• The authors caution that a guaranteed pension of 30% of the last salary drawn without being adjusted for inflation, as speculated by the government, would be grossly unfair to employees.
  • The authors propose an inflation-indexed CGPS of 50% of the last salary drawn, which would address the issue without adding to the fiscal burden and would be a win-win for all stakeholders.

Europe uses India, China to get Russian oil despite sanctions: Page 7

  • The Centre for Research on Energy and Clean Air has published a data-driven study on a loophole that enables the European Union (EU), majority of G7 nations, and Australia to indirectly obtain oil from Russia through India and China, despite having banned or restricted imports of Russian crude oil and petroleum products.
  • The loophole weakens the sanctions imposed on Russia by the countries enforcing these limitations.
  • The “laundromat” countries, including China, India, Turkey, the UAE, and Singapore, have increased their purchases of Russian crude oil, processed it, and exported the products to countries enforcing sanctions on Russian oil.
  • The import of crude oil from Russia into China increased from 39.8 million tonnes in the one year before the invasion to 57.7 million tonnes in the one year post the invasion. For India, the import figures surged from just 3.85 million tonnes before the invasion to 55.9 million tonnes post the invasion.
  • Due to their lack of sanctions on Russian crude oil, the “laundromat” countries are increasing their imports of Russian crude oil, which is available to them at a reduced price.
  • Between the start of the crude oil import ban and price cap policy and one year after the Russian invasion, price cap coalition countries imported 12.9 million tonnes or €9.5 billion worth of oil products from the “laundromat” countries.
  • India was the largest exporter of oil products to price cap coalition countries since the implementation of the crude oil price cap up to the one-year anniversary, followed by China.
  • In the one year since the Russian invasion, the EU was the largest region importing from these “laundromat” countries, buying 20.1 million tonnes of oil products.
  • Australia, the largest country to import oil products from these countries, purchased 9.1 million tonnes (€8.0 billion), followed by the U.S. that imported 8.5 million tonnes (€6.6 billion).

The EU’s Artificial Intelligence Act: Page 8

  • Members of the European Parliament reached a preliminary deal on a new draft of the European Union’s ambitious Artificial Intelligence Act, aimed at regulating general-purpose artificial intelligence systems like OpenAI’s ChatGPT.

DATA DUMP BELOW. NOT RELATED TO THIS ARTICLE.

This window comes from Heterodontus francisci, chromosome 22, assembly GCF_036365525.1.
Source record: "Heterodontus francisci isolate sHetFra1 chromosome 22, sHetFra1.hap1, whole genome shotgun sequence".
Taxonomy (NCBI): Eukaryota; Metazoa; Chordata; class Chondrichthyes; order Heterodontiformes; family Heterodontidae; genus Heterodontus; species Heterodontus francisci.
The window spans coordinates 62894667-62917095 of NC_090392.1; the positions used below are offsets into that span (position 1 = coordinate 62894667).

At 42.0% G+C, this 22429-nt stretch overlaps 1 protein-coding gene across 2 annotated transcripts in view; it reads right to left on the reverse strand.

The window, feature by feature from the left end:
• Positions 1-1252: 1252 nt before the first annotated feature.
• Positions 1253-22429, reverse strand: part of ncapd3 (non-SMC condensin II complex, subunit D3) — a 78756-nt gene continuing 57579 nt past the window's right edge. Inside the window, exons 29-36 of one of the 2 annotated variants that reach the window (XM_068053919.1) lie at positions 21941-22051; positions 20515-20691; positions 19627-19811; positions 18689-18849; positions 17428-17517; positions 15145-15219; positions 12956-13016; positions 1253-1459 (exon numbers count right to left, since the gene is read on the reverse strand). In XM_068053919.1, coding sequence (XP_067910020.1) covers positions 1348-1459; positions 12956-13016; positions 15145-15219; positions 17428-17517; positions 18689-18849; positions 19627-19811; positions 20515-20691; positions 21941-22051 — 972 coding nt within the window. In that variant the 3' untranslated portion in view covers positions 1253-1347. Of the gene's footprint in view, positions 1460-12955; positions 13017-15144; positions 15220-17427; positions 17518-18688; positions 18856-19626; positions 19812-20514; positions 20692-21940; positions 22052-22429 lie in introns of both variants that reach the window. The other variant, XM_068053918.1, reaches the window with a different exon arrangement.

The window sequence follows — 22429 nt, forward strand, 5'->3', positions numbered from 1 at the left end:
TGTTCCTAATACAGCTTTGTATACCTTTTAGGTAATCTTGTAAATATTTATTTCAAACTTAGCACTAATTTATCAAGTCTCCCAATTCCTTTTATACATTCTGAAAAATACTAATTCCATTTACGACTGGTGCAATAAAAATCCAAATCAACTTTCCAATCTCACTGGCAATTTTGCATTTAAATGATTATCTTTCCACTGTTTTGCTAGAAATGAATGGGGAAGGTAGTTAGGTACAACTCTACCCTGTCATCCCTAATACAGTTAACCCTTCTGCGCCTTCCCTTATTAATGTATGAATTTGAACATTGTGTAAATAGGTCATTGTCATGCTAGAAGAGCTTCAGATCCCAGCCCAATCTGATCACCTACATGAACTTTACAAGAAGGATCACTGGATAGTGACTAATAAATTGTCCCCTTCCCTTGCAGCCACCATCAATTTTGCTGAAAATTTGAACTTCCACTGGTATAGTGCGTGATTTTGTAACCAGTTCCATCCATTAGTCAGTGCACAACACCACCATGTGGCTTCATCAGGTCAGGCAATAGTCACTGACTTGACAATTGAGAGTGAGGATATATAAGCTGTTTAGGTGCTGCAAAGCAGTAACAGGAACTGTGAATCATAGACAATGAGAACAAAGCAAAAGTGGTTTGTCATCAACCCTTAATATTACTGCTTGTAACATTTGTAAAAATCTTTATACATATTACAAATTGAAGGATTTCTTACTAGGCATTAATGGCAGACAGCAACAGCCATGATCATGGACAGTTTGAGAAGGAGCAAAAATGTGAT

• The risks and uncertainties associated with AI have also ballooned, and there have been instances of wrongful arrests due to AI-enabled facial recognition, discrimination and societal biases seeping into AI outputs, and inaccurate or copyrighted material generated by AI-based chatbots.
  • The AI Act seeks to bring transparency, trust, and accountability to AI and create a framework to mitigate risks to the safety, health, fundamental rights, and democratic values of the EU.
  • The draft of the AI Act defines AI broadly and identifies AI tools based on machine learning, deep learning, knowledge as well as logic-based and statistical approaches. There are four risk categories in the Act — unacceptable, high, limited, and minimal.
  • The Act prohibits using technologies in the unacceptable risk category with little exception, and lays substantial focus on AI in the high-risk category, prescribing a number of pre-and post-market requirements for developers and users of such systems.
  • AI systems in the limited and minimal risk category are allowed to be used with a few requirements like transparency obligations.
  • Recently, lawmakers have targeted the use of copyrighted material by companies deploying generative AI systems like ChatGPT, which could have implications for the development and deployment of similar systems in other parts of the world.
  • The article highlights the need for policymakers to accelerate the development of “robust” AI governance systems and to strike a balance between promoting the uptake of AI while mitigating or preventing harms associated with certain uses of the technology.

India slips in press freedom index, ranks 161 out of 180 nations: Page 10

  • India’s ranking in the 2023 World Press Freedom Index has slipped to 161 out of 180 countries.
  • Pakistan has fared better than India in terms of media freedom, with a rank of 150, an improvement from last year’s 157th rank.